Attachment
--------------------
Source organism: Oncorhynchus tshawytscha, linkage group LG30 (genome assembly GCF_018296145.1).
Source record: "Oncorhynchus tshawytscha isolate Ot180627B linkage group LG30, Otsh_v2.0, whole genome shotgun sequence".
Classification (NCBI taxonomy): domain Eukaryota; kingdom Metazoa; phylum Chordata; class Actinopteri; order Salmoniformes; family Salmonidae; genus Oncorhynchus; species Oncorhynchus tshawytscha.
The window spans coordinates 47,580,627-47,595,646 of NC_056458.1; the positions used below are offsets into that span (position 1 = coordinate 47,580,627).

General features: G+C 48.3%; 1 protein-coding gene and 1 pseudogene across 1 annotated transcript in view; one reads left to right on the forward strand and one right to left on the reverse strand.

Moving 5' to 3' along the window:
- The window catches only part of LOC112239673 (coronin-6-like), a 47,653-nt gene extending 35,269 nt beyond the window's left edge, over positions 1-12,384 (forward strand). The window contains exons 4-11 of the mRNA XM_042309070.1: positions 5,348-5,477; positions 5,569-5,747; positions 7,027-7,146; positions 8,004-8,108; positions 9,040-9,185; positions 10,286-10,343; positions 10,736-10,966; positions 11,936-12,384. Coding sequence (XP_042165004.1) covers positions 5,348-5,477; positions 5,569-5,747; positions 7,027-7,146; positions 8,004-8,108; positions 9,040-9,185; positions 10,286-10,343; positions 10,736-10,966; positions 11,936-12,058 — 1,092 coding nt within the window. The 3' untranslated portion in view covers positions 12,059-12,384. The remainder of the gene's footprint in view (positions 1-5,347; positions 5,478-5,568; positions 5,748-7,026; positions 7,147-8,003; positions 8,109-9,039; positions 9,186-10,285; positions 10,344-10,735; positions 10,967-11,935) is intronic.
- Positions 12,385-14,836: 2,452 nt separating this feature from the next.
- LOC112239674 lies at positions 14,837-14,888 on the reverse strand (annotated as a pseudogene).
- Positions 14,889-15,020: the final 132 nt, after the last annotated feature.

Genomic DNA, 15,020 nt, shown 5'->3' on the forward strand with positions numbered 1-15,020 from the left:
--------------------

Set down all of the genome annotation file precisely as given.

Source organism: Oncorhynchus tshawytscha, linkage group LG30 (genome assembly GCF_018296145.1).
Source record: "Oncorhynchus tshawytscha isolate Ot180627B linkage group LG30, Otsh_v2.0, whole genome shotgun sequence".
Classification (NCBI taxonomy): domain Eukaryota; kingdom Metazoa; phylum Chordata; class Actinopteri; order Salmoniformes; family Salmonidae; genus Oncorhynchus; species Oncorhynchus tshawytscha.
The window spans coordinates 47,580,627-47,595,646 of NC_056458.1; the positions used below are offsets into that span (position 1 = coordinate 47,580,627).

General features: G+C 48.3%; 1 protein-coding gene and 1 pseudogene across 1 annotated transcript in view; one reads left to right on the forward strand and one right to left on the reverse strand.

Moving 5' to 3' along the window:
- The window catches only part of LOC112239673 (coronin-6-like), a 47,653-nt gene extending 35,269 nt beyond the window's left edge, over positions 1-12,384 (forward strand). The window contains exons 4-11 of the mRNA XM_042309070.1: positions 5,348-5,477; positions 5,569-5,747; positions 7,027-7,146; positions 8,004-8,108; positions 9,040-9,185; positions 10,286-10,343; positions 10,736-10,966; positions 11,936-12,384. Coding sequence (XP_042165004.1) covers positions 5,348-5,477; positions 5,569-5,747; positions 7,027-7,146; positions 8,004-8,108; positions 9,040-9,185; positions 10,286-10,343; positions 10,736-10,966; positions 11,936-12,058 — 1,092 coding nt within the window. The 3' untranslated portion in view covers positions 12,059-12,384. The remainder of the gene's footprint in view (positions 1-5,347; positions 5,478-5,568; positions 5,748-7,026; positions 7,147-8,003; positions 8,109-9,039; positions 9,186-10,285; positions 10,344-10,735; positions 10,967-11,935) is intronic.
- Positions 12,385-14,836: 2,452 nt separating this feature from the next.
- LOC112239674 lies at positions 14,837-14,888 on the reverse strand (annotated as a pseudogene).
- Positions 14,889-15,020: the final 132 nt, after the last annotated feature.

Genomic DNA, 15,020 nt, shown 5'->3' on the forward strand with positions numbered 1-15,020 from the left: